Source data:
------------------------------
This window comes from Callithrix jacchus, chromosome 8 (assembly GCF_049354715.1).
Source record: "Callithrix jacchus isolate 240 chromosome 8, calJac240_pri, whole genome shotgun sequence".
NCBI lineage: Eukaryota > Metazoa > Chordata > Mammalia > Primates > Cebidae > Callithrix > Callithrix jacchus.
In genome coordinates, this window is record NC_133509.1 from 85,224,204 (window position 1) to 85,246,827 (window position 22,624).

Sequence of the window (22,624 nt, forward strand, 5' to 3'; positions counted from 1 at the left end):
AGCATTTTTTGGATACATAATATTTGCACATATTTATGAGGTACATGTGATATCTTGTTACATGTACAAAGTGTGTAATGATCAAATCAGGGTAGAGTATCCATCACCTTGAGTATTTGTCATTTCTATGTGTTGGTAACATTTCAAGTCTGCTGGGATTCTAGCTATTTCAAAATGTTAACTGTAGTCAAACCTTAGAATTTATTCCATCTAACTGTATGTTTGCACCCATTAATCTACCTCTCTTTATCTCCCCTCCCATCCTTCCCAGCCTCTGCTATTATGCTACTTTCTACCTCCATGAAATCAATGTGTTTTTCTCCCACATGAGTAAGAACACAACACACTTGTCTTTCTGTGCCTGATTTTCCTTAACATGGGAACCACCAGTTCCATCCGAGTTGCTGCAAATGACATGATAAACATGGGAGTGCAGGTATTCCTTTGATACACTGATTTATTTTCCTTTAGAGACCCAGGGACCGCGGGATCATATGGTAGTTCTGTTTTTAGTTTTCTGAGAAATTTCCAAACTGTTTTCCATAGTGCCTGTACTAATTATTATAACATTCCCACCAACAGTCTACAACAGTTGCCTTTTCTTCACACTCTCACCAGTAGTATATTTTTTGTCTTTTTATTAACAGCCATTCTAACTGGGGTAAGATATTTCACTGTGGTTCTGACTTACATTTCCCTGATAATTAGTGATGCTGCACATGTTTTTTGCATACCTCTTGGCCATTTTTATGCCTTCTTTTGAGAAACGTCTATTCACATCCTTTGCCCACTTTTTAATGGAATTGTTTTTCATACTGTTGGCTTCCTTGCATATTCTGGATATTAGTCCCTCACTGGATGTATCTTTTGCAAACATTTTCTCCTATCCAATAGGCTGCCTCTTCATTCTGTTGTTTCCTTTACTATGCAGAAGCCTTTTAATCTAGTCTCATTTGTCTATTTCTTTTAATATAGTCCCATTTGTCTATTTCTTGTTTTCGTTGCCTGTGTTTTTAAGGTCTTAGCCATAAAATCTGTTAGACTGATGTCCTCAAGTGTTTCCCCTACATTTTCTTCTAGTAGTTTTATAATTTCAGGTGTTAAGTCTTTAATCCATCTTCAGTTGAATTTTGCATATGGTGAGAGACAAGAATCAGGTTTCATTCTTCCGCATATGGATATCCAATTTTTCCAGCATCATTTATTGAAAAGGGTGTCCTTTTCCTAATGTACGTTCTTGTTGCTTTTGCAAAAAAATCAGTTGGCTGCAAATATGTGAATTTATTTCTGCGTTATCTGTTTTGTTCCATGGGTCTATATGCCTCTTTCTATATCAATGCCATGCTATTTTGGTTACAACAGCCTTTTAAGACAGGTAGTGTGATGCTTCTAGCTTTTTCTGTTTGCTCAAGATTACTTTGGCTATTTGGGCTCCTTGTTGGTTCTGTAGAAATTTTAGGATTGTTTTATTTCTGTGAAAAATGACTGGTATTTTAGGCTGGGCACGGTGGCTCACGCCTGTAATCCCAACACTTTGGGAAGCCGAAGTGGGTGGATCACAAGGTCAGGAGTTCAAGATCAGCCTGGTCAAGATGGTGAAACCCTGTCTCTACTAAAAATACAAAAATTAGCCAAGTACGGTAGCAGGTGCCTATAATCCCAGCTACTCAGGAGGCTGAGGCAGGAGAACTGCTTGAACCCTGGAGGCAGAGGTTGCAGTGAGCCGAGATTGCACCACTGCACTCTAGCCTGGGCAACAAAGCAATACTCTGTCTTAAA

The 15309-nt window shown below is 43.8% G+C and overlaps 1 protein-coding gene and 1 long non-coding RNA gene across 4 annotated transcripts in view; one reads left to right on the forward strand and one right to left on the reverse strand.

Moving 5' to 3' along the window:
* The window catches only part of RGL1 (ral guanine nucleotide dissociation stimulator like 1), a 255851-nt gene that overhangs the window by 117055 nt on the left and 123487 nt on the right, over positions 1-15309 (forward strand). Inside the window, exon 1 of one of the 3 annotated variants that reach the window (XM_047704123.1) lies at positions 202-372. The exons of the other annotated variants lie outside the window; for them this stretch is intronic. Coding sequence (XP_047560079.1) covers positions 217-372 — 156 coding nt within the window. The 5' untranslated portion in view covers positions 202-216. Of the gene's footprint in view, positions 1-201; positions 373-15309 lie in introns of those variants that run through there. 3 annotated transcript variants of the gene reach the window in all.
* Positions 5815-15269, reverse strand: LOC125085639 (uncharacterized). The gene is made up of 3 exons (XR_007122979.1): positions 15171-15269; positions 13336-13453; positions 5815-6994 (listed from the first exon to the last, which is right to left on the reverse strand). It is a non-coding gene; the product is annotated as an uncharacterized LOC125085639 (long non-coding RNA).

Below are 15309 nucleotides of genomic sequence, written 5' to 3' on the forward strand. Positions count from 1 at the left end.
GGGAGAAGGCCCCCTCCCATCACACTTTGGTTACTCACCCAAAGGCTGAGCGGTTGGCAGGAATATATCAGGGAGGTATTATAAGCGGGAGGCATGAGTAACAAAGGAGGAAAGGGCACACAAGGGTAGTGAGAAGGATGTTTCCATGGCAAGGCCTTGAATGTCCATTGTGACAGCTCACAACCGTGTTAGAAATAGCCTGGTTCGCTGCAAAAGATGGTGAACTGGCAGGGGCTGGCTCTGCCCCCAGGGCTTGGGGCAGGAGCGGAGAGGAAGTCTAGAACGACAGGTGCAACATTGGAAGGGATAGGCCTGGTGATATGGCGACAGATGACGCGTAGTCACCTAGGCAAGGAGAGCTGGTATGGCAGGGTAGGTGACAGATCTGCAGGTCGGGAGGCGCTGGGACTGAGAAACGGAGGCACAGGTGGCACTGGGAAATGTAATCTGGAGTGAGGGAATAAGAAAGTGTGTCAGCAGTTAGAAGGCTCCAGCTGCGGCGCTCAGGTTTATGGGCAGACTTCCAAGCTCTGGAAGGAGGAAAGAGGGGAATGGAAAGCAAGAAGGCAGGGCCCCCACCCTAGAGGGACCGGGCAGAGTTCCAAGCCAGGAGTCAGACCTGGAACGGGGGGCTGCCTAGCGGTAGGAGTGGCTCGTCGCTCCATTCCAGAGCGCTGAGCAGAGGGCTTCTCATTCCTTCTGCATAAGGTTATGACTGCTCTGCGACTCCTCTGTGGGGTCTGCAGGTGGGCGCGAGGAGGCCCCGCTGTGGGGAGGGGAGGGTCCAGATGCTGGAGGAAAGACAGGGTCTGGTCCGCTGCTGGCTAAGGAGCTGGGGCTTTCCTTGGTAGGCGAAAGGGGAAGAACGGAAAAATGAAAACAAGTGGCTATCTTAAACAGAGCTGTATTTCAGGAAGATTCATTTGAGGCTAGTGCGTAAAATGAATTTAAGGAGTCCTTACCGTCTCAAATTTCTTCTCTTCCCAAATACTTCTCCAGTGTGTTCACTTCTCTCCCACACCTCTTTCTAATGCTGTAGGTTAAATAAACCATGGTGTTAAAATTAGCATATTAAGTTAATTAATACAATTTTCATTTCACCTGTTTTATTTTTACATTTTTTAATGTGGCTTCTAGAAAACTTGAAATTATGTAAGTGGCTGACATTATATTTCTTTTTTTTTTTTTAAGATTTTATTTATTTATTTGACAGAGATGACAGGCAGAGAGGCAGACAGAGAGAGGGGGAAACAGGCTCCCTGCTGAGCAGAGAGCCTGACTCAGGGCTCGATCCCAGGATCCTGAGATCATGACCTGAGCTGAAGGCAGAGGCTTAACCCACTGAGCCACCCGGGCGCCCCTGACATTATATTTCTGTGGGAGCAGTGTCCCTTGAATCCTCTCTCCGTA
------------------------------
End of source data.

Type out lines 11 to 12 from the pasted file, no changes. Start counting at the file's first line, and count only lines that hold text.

Below are 15309 nucleotides of genomic sequence, written 5' to 3' on the forward strand. Positions count from 1 at the left end.
GGGAGAAGGCCCCCTCCCATCACACTTTGGTTACTCACCCAAAGGCTGAGCGGTTGGCAGGAATATATCAGGGAGGTATTATAAGCGGGAGGCATGAGTAACAAAGGAGGAAAGGGCACACAAGGGTAGTGAGAAGGATGTTTCCATGGCAAGGCCTTGAATGTCCATTGTGACAGCTCACAACCGTGTTAGAAATAGCCTGGTTCGCTGCAAAAGATGGTGAACTGGCAGGGGCTGGCTCTGCCCCCAGGGCTTGGGGCAGGAGCGGAGAGGAAGTCTAGAACGACAGGTGCAACATTGGAAGGGATAGGCCTGGTGATATGGCGACAGATGACGCGTAGTCACCTAGGCAAGGAGAGCTGGTATGGCAGGGTAGGTGACAGATCTGCAGGTCGGGAGGCGCTGGGACTGAGAAACGGAGGCACAGGTGGCACTGGGAAATGTAATCTGGAGTGAGGGAATAAGAAAGTGTGTCAGCAGTTAGAAGGCTCCAGCTGCGGCGCTCAGGTTTATGGGCAGACTTCCAAGCTCTGGAAGGAGGAAAGAGGGGAATGGAAAGCAAGAAGGCAGGGCCCCCACCCTAGAGGGACCGGGCAGAGTTCCAAGCCAGGAGTCAGACCTGGAACGGGGGGCTGCCTAGCGGTAGGAGTGGCTCGTCGCTCCATTCCAGAGCGCTGAGCAGAGGGCTTCTCATTCCTTCTGCATAAGGTTATGACTGCTCTGCGACTCCTCTGTGGGGTCTGCAGGTGGGCGCGAGGAGGCCCCGCTGTGGGGAGGGGAGGGTCCAGATGCTGGAGGAAAGACAGGGTCTGGTCCGCTGCTGGCTAAGGAGCTGGGGCTTTCCTTGGTAGGCGAAAGGGGAAGAACGGAAAAATGAAAACAAGTGGCTATCTTAAACAGAGCTGTATTTCAGGAAGATTCATTTGAGGCTAGTGCGTAAAATGAATTTAAGGAGTCCTTACCGTCTCAAATTTCTTCTCTTCCCAAATACTTCTCCAGTGTGTTCACTTCTCTCCCACACCTCTTTCTAATGCTGTAGGTTAAATAAACCATGGTGTTAAAATTAGCATATTAAGTTAATTAATACAATTTTCATTTCACCTGTTTTATTTTTACATTTTTTAATGTGGCTTCTAGAAAACTTGAAATTATGTAAGTGGCTGACATTATATTTCTTTTTTTTTTTTTAAGATTTTATTTATTTATTTGACAGAGATGACAGGCAGAGAGGCAGACAGAGAGAGGGGGAAACAGGCTCCCTGCTGAGCAGAGAGCCTGACTCAGGGCTCGATCCCAGGATCCTGAGATCATGACCTGAGCTGAAGGCAGAGGCTTAACCCACTGAGCCACCCGGGCGCCCCTGACATTATATTTCTGTGGGAGCAGTGTCCCTTGAATCCTCTCTCCGTA